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Nature. 1990 Jul 19;346(6281):269-71.

Suppression by glutamate of cGMP-activated conductance in retinal bipolar cells.

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Vollum Institute, Oregon Health Sciences University, Portland 97201.


Depolarizing bipolar cells (DBCs) of the retina are the only neurons in the vertebrate central nervous system known to be hyperpolarized by the neurotransmitter glutamate. Both glutamate and its analogue L-2-amino-4-phosphonobutyrate (APB) hyperpolarize DBCs by decreasing membrane conductance. Furthermore, glutamate responses in DBCs slowly decrease during whole-cell recording, suggesting that the response involves a second messenger system. Here we report that intracellular cyclic GMP or GTP activates a membrane conductance that is suppressed by APB, resulting in an enhanced APB response. In the presence of GTP-gamma-S, APB causes an irreversible suppression of the conductance. Inhibitors of G-protein activation or phosphodiesterase activity decrease the APB response. Thus, the DBC glutamate receptor seems to close ion channels by increasing the rate of cGMP hydrolysis by a G protein-mediated process that is strikingly similar to light transduction in photoreceptors.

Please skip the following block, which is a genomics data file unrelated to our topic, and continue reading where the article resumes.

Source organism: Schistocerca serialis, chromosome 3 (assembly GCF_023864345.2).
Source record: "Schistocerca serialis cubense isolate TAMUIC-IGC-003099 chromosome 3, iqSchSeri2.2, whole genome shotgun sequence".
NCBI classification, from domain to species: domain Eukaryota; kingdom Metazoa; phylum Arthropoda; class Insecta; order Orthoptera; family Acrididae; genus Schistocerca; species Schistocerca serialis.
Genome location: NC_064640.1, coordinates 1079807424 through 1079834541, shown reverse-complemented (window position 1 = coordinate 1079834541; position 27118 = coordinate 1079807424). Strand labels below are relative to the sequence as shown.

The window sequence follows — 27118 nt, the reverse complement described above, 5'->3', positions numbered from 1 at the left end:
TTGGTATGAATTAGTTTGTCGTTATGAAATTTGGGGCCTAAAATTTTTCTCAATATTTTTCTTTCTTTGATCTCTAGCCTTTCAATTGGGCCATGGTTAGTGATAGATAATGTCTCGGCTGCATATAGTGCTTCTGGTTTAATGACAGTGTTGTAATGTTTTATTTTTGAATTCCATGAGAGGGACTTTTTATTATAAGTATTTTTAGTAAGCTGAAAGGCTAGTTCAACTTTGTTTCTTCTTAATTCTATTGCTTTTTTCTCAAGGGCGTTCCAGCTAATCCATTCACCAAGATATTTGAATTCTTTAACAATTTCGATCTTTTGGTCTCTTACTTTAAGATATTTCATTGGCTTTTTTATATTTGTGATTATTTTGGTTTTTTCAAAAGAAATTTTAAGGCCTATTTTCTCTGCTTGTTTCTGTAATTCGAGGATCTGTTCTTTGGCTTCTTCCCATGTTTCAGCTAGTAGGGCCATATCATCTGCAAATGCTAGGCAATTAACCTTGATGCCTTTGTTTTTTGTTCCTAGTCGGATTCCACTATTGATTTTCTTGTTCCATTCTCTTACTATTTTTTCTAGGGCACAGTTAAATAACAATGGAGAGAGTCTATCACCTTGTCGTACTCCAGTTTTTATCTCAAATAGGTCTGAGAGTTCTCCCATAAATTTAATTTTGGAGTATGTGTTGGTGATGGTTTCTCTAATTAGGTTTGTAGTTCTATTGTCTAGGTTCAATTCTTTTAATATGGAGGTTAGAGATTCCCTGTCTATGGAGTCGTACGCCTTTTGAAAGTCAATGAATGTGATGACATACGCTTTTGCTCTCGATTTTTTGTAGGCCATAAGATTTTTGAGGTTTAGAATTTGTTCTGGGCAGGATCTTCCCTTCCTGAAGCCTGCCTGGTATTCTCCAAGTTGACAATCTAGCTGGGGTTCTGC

[Indexed for MEDLINE]

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